Chicago, IL, July 13, 2008 --(PR.com
)-- As available credit is shrinking in the United States, the tendency for the business community is to take a closer look at monies owed and attempt collection of their receivables through various means, including filing a law suit.
Renowed commercial litigator Harold Stotland of Teller, Levit & Silvertrust in Chicago, IL (founded in 1920) suggests a review of several indicators to determine if a law suit would be truly effective in collecting a bad debt.
Mr. Stotland stated; "Sometimes the most difficult part of a lawyer's job is to say no to a client. The job of a good creditor's attorney is to maximize the monetary recovery for their client...it's all about the money".
The situations when a creditor should strongly consider not to file a suit are as follows:
1. If the known defendant is not collectible (no assets or worse, no assets and a potential counterclaim)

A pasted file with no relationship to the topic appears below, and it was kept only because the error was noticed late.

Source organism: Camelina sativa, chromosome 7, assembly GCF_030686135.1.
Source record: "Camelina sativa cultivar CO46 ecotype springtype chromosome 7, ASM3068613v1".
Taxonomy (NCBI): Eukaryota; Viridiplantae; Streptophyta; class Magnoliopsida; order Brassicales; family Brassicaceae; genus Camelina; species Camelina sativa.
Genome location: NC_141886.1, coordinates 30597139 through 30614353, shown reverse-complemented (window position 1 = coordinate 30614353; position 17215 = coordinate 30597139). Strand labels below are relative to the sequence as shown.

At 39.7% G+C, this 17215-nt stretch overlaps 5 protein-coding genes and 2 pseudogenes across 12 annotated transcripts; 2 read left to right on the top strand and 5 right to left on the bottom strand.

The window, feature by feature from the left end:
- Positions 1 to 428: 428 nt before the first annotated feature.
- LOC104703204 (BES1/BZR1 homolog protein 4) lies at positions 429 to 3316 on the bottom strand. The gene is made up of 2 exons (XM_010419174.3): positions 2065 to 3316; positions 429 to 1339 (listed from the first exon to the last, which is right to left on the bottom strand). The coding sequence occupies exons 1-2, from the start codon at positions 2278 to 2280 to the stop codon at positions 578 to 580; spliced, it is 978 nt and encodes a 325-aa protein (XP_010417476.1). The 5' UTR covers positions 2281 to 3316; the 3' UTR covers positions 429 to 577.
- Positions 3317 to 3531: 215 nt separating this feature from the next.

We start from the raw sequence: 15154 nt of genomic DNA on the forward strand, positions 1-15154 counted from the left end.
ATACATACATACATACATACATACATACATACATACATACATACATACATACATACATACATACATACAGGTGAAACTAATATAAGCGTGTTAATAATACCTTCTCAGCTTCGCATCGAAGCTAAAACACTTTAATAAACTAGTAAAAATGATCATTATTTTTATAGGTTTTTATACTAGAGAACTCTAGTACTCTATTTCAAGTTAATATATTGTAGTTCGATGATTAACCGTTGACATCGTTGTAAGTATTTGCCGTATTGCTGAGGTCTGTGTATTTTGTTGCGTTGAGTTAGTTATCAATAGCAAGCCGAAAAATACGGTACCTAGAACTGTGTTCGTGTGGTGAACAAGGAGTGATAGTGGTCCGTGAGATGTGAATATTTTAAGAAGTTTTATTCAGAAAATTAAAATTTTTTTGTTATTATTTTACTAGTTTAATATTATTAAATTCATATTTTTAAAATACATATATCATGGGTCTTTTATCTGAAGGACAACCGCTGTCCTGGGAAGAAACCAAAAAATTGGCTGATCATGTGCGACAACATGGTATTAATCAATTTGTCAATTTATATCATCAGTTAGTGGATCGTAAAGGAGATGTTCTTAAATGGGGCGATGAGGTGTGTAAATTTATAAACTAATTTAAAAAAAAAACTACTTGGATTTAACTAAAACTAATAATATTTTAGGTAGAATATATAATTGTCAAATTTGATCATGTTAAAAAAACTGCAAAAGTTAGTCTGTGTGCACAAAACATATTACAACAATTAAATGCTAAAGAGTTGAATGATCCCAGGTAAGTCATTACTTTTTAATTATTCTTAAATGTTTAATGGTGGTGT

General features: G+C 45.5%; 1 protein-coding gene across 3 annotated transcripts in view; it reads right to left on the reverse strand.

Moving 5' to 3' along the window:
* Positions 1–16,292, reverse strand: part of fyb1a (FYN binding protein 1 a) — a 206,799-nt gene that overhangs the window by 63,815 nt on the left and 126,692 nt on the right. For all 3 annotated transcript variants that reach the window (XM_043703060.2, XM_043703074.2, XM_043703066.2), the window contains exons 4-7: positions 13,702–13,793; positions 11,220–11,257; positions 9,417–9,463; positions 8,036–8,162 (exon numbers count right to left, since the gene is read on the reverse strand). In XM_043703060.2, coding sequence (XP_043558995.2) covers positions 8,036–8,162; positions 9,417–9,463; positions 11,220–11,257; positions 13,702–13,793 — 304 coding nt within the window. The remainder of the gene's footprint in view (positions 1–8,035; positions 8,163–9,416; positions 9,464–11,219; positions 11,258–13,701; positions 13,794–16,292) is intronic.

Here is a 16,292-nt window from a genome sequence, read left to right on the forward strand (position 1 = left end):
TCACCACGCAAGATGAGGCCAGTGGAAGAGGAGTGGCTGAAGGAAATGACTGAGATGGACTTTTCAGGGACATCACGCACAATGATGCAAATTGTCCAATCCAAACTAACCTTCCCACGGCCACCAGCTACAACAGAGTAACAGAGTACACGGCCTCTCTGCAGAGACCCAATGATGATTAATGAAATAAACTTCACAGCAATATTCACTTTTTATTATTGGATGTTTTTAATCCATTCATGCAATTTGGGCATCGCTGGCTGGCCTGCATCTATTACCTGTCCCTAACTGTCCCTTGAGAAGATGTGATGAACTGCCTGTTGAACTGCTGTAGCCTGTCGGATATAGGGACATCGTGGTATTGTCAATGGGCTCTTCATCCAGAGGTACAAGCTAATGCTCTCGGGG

2. If the small claim is the tail end of a larger contract
3. If a suit is initiated by malice, intent to harm or make and example of the debtor
4. If suits are initiated by professionals agaist former employees
5. If the major part of the balance due represents late charges or open interest
Harold Stotland, JD is a principal with Teller, Levit & Silvertrust, PC (in Chicago, Illinois) where he directs and supervises the firm's Commercial Collection Division. Mr. Stotland's points are not meant to constitute legal advice. Consultation with an attorney regarding any legal issue is recommended. For more information, please contact TL&S at: (www.tellerlevit.com) or call 312.922.3030.